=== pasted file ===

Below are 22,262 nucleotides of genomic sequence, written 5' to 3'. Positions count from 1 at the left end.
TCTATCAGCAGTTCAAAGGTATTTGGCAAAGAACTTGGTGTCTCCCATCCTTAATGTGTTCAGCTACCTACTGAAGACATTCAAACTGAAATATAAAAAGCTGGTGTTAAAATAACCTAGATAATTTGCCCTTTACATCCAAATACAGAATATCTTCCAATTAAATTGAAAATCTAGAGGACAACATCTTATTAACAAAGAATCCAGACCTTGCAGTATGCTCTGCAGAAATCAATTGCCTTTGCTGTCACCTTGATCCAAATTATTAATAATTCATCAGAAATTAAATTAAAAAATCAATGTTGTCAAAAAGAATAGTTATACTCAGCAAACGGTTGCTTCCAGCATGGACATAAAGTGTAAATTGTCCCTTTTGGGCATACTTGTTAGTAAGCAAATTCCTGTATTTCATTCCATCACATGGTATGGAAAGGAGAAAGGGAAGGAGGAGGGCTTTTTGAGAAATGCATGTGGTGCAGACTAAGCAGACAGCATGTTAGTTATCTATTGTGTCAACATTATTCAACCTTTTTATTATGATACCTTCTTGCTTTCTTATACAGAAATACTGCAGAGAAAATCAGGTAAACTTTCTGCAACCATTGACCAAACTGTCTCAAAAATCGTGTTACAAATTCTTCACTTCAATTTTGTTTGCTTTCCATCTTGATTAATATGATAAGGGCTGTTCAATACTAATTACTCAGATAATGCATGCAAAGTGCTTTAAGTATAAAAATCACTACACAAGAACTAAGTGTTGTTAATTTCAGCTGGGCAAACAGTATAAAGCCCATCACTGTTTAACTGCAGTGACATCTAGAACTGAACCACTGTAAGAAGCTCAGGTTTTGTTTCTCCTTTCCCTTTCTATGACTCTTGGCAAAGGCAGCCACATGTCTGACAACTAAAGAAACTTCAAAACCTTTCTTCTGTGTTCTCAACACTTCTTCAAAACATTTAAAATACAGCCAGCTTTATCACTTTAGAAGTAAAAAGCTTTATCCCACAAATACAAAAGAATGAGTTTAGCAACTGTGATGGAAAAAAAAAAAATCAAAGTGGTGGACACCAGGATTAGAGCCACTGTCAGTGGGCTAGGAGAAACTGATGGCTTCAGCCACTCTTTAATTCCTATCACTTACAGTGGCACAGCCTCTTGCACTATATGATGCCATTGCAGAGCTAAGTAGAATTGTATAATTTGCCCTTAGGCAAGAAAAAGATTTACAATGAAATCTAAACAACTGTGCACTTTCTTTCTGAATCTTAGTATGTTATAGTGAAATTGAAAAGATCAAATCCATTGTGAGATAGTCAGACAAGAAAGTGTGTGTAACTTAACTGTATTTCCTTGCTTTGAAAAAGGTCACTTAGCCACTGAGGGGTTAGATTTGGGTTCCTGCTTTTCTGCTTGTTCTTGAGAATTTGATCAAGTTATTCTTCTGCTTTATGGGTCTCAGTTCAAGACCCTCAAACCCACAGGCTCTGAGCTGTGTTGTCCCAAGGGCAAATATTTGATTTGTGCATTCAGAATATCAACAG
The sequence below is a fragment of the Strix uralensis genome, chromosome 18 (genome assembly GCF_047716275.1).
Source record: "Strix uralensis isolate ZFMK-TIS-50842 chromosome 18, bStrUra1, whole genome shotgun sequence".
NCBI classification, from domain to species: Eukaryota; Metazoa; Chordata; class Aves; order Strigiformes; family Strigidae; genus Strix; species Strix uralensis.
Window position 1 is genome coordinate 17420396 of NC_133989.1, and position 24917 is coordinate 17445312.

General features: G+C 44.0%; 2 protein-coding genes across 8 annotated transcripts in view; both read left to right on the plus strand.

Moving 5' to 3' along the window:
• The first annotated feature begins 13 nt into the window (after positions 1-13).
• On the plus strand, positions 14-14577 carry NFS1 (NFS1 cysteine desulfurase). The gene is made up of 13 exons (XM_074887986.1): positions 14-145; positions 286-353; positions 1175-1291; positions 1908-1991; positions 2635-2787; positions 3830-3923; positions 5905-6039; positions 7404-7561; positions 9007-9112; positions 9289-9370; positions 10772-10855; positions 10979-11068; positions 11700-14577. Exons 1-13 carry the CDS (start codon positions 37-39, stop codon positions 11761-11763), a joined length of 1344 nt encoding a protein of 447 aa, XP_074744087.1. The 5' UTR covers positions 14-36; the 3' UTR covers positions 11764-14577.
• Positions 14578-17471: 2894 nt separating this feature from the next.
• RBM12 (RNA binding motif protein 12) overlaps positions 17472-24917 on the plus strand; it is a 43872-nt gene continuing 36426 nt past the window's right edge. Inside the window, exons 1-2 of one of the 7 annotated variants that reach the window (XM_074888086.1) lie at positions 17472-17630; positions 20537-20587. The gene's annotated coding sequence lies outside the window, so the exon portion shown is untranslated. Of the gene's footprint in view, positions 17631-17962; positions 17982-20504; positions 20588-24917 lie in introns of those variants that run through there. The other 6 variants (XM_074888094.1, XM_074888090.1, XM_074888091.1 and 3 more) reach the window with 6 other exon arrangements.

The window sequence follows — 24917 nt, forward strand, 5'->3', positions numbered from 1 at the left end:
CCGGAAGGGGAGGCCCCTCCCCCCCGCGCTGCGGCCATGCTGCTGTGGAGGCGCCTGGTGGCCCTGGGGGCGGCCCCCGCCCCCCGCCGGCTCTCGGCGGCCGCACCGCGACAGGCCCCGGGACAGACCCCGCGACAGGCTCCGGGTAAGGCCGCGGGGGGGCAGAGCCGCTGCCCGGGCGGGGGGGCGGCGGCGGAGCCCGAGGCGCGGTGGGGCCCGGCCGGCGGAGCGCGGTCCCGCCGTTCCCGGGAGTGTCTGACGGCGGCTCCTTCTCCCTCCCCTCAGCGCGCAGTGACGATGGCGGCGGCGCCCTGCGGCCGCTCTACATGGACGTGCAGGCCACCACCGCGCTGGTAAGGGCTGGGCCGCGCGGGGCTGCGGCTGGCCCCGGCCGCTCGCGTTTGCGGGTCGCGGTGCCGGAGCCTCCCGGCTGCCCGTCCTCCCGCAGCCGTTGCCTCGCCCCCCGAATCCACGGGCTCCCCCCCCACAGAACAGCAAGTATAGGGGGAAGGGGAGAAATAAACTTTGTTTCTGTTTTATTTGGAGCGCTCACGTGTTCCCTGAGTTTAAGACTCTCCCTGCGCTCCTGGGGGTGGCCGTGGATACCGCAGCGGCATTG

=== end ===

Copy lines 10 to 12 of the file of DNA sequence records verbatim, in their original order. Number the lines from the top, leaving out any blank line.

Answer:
• On the plus strand, positions 14-14577 carry NFS1 (NFS1 cysteine desulfurase). The gene is made up of 13 exons (XM_074887986.1): positions 14-145; positions 286-353; positions 1175-1291; positions 1908-1991; positions 2635-2787; positions 3830-3923; positions 5905-6039; positions 7404-7561; positions 9007-9112; positions 9289-9370; positions 10772-10855; positions 10979-11068; positions 11700-14577. Exons 1-13 carry the CDS (start codon positions 37-39, stop codon positions 11761-11763), a joined length of 1344 nt encoding a protein of 447 aa, XP_074744087.1. The 5' UTR covers positions 14-36; the 3' UTR covers positions 11764-14577.
• Positions 14578-17471: 2894 nt separating this feature from the next.
• RBM12 (RNA binding motif protein 12) overlaps positions 17472-24917 on the plus strand; it is a 43872-nt gene continuing 36426 nt past the window's right edge. Inside the window, exons 1-2 of one of the 7 annotated variants that reach the window (XM_074888086.1) lie at positions 17472-17630; positions 20537-20587. The gene's annotated coding sequence lies outside the window, so the exon portion shown is untranslated. Of the gene's footprint in view, positions 17631-17962; positions 17982-20504; positions 20588-24917 lie in introns of those variants that run through there. The other 6 variants (XM_074888094.1, XM_074888090.1, XM_074888091.1 and 3 more) reach the window with 6 other exon arrangements.